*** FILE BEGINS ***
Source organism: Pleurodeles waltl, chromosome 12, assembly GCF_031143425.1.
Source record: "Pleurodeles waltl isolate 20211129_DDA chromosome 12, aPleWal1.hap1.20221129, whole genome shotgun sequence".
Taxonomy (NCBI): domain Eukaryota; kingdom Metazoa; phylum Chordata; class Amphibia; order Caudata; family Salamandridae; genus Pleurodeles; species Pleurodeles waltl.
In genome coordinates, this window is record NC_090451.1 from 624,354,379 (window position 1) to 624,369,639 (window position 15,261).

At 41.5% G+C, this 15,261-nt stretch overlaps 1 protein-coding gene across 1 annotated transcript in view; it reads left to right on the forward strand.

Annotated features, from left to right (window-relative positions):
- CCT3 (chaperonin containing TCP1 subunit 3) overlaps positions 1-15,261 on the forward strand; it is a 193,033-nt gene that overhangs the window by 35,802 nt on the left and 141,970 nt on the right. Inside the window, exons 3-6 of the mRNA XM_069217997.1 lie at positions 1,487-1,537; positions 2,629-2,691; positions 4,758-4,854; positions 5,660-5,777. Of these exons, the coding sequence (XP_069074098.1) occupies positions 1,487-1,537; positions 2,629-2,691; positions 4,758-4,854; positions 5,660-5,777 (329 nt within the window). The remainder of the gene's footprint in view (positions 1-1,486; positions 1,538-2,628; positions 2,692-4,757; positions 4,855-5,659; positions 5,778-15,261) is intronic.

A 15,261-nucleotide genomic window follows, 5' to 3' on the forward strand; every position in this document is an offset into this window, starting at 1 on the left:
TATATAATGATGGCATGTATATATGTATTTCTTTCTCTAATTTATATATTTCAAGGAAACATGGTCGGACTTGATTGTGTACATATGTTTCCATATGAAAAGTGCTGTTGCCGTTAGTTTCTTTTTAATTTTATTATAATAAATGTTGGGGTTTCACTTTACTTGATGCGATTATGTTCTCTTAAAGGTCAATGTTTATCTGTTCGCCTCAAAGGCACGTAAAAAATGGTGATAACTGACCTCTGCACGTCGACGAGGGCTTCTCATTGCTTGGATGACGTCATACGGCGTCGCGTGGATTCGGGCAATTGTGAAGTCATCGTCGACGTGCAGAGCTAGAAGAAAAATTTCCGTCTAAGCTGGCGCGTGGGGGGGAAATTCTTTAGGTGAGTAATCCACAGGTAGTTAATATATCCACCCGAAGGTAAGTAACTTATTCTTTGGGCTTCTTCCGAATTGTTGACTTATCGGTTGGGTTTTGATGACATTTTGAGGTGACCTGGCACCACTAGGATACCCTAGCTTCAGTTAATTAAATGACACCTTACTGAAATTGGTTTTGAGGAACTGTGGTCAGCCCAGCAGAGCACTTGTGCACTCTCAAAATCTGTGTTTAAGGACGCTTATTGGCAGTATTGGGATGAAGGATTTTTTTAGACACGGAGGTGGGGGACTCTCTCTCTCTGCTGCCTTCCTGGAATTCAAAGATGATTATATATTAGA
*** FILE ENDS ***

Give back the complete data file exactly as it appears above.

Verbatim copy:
Source organism: Pleurodeles waltl, chromosome 12, assembly GCF_031143425.1.
Source record: "Pleurodeles waltl isolate 20211129_DDA chromosome 12, aPleWal1.hap1.20221129, whole genome shotgun sequence".
Taxonomy (NCBI): domain Eukaryota; kingdom Metazoa; phylum Chordata; class Amphibia; order Caudata; family Salamandridae; genus Pleurodeles; species Pleurodeles waltl.
In genome coordinates, this window is record NC_090451.1 from 624,354,379 (window position 1) to 624,369,639 (window position 15,261).

At 41.5% G+C, this 15,261-nt stretch overlaps 1 protein-coding gene across 1 annotated transcript in view; it reads left to right on the forward strand.

Annotated features, from left to right (window-relative positions):
- CCT3 (chaperonin containing TCP1 subunit 3) overlaps positions 1-15,261 on the forward strand; it is a 193,033-nt gene that overhangs the window by 35,802 nt on the left and 141,970 nt on the right. Inside the window, exons 3-6 of the mRNA XM_069217997.1 lie at positions 1,487-1,537; positions 2,629-2,691; positions 4,758-4,854; positions 5,660-5,777. Of these exons, the coding sequence (XP_069074098.1) occupies positions 1,487-1,537; positions 2,629-2,691; positions 4,758-4,854; positions 5,660-5,777 (329 nt within the window). The remainder of the gene's footprint in view (positions 1-1,486; positions 1,538-2,628; positions 2,692-4,757; positions 4,855-5,659; positions 5,778-15,261) is intronic.

A 15,261-nucleotide genomic window follows, 5' to 3' on the forward strand; every position in this document is an offset into this window, starting at 1 on the left:
TATATAATGATGGCATGTATATATGTATTTCTTTCTCTAATTTATATATTTCAAGGAAACATGGTCGGACTTGATTGTGTACATATGTTTCCATATGAAAAGTGCTGTTGCCGTTAGTTTCTTTTTAATTTTATTATAATAAATGTTGGGGTTTCACTTTACTTGATGCGATTATGTTCTCTTAAAGGTCAATGTTTATCTGTTCGCCTCAAAGGCACGTAAAAAATGGTGATAACTGACCTCTGCACGTCGACGAGGGCTTCTCATTGCTTGGATGACGTCATACGGCGTCGCGTGGATTCGGGCAATTGTGAAGTCATCGTCGACGTGCAGAGCTAGAAGAAAAATTTCCGTCTAAGCTGGCGCGTGGGGGGGAAATTCTTTAGGTGAGTAATCCACAGGTAGTTAATATATCCACCCGAAGGTAAGTAACTTATTCTTTGGGCTTCTTCCGAATTGTTGACTTATCGGTTGGGTTTTGATGACATTTTGAGGTGACCTGGCACCACTAGGATACCCTAGCTTCAGTTAATTAAATGACACCTTACTGAAATTGGTTTTGAGGAACTGTGGTCAGCCCAGCAGAGCACTTGTGCACTCTCAAAATCTGTGTTTAAGGACGCTTATTGGCAGTATTGGGATGAAGGATTTTTTTAGACACGGAGGTGGGGGACTCTCTCTCTCTGCTGCCTTCCTGGAATTCAAAGATGATTATATATTAGA